The Centers for Disease Control (CDC) had a new message for Americans on Thursday: Don’t travel during the upcoming holiday season.
It’s an oddly-timed missive given that Thanksgiving is only one week away. Millions have already made their holiday plans, and canceling your air travels and reservations isn’t necessarily the most orderly process.
But given that the average American only lives 18 miles from mom, flying isn’t our biggest problem. Simply driving to your aunt’s house for a Thanksgiving meal isn’t safe, either.
Viruses are going to virus, no matter what your transportation method. And indoor dining is particularly problematic per multiple studies and the CDC itself. Households with close quarters and slipping masks over holiday cheers isn’t going to help the worsening situation, no matter how cozy you may feel in your hometown.
Pandemic communication is a matter of focus. What, specifically, can stop the spread? Which behaviors should we be encouraging based on facts rather than baseless mind mentality and conventional wisdom, especially when it comes to protecting our families, friends, and neighbors?
The thing is that indoor gatherings are significantly more dangerous, as we know so far, than flying on a plane.
Yes, flying in a plane means you’re in an indoor space with other people. Your safety from COVID is going to depend on the individual airlines’ policies and enforcement of public health efforts such as limiting the total number of passengers or requiring masks.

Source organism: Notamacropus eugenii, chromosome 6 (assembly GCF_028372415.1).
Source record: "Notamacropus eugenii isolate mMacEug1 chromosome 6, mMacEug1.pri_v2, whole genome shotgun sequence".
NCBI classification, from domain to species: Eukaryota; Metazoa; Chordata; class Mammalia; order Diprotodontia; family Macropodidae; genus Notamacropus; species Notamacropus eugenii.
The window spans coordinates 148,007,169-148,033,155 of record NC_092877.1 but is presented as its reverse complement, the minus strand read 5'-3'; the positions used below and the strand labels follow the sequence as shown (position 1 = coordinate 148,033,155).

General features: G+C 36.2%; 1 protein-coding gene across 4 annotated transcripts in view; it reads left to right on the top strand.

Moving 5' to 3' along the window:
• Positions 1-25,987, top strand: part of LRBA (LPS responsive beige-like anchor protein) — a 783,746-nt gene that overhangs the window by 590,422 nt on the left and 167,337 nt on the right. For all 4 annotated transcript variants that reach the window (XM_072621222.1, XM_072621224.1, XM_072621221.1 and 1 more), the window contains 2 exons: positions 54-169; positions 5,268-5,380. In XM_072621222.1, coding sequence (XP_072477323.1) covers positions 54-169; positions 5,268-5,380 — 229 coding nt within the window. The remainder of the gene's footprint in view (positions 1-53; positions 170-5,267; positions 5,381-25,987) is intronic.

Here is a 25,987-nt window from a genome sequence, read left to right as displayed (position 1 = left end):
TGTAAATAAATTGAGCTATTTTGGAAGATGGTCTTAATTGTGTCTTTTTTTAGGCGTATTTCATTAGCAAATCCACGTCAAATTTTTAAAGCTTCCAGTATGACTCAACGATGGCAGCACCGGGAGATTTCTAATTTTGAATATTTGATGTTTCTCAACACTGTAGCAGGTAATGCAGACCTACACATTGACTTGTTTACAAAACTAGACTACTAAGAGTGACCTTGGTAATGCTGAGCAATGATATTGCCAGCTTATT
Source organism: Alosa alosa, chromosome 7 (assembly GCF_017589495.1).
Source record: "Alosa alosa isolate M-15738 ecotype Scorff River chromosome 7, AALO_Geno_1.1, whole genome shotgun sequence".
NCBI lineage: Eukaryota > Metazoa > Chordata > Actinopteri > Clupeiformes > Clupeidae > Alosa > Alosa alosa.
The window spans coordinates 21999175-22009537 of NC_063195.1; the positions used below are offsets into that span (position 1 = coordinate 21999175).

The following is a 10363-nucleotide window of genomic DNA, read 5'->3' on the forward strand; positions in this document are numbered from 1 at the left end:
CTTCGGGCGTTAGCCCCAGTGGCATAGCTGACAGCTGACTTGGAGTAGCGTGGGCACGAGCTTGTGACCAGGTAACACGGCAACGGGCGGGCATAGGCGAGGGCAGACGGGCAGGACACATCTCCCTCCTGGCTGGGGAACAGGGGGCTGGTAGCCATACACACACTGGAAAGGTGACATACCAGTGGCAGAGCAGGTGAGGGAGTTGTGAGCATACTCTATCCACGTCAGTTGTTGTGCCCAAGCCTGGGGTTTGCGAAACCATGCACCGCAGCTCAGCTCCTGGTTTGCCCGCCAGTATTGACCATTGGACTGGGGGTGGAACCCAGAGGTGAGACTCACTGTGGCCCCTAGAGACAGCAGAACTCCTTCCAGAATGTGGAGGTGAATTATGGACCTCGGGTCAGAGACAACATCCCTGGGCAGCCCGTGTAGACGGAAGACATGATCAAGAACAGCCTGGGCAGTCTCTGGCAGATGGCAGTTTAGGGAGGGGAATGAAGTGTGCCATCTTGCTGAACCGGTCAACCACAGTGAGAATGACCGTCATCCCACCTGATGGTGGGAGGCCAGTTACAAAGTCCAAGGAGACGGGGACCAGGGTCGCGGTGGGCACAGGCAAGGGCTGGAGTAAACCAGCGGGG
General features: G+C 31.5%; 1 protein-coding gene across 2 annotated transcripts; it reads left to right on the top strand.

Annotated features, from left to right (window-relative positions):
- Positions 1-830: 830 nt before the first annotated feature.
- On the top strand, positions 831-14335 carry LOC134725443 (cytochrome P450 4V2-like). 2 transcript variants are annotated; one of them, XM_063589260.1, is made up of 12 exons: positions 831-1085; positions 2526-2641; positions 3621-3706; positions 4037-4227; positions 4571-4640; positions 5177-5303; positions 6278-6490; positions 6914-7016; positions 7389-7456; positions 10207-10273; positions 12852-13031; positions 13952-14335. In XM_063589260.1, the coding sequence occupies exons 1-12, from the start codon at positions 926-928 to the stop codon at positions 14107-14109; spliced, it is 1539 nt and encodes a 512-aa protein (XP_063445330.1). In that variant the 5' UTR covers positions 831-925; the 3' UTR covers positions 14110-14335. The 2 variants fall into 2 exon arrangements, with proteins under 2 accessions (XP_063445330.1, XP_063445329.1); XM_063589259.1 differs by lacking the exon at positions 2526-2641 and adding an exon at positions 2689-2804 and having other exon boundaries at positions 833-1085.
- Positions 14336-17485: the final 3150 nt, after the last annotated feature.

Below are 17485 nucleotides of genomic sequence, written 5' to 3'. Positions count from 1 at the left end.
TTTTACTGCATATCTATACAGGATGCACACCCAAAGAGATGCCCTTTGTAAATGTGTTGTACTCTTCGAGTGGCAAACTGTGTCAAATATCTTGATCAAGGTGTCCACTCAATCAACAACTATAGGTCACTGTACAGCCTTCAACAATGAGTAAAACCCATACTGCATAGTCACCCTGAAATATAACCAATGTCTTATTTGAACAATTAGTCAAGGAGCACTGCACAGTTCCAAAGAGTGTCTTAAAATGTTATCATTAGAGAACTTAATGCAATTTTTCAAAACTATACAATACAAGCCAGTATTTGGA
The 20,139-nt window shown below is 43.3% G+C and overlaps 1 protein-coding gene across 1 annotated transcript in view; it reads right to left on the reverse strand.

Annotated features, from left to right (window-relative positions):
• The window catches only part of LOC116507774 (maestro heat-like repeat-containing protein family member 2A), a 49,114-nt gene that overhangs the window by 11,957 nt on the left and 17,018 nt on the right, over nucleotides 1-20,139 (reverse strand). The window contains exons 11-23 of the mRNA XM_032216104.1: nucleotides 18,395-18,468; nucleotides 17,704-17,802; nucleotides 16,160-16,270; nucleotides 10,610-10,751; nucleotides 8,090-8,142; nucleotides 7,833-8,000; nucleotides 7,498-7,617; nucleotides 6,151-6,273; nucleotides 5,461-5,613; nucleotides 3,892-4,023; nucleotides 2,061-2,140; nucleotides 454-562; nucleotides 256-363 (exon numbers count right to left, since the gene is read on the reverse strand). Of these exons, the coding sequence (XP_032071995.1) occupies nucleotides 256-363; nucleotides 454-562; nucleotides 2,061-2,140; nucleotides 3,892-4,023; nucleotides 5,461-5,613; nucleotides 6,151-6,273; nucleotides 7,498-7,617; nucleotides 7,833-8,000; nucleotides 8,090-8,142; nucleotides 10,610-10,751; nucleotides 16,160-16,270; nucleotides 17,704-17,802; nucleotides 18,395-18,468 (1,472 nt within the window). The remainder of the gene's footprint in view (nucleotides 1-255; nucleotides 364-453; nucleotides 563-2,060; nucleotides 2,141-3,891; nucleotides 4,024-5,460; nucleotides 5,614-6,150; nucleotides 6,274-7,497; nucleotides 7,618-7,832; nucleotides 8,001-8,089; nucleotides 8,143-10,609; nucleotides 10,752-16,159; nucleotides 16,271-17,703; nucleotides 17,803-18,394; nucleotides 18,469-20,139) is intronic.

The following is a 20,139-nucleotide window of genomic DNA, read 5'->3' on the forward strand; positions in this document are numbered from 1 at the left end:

But planes also come with technology like HEPA filters that can help with an airborne disease. Your Thanksgiving table probably doesn’t have the same privilege.
There’s a reason that indoor dining is, once again, flailing in regions like New York City, which are re-considering lockdowns. Take it from the World Health Organization (WHO): A virus spread through the air is most dangerous in enclosed spaces without filtration.
CDC officials on the Thursday call did emphasize, as usual, the importance of personal responsibility: wearing a mask, washing your hands, and socially distancing. But the emphasis on “don’t travel” mere weeks before the holiday season likely won’t mean much when the nature of this virus’ spread is a whole lot more complex.
More health care and Big Pharma coverage from Fortune:
- Why it’s hard to process 250,000 COVID deaths
- Your employees are not okay: How to handle mental health at work during a pandemic
- New Trump administration rule directs insurers to reveal what they pay for prescriptions
- The Fortune/IBM Watson Health 50 Top Cardiovascular Hospitals
- Airlines saw an immediate boost in passenger bookings following vaccine announcements
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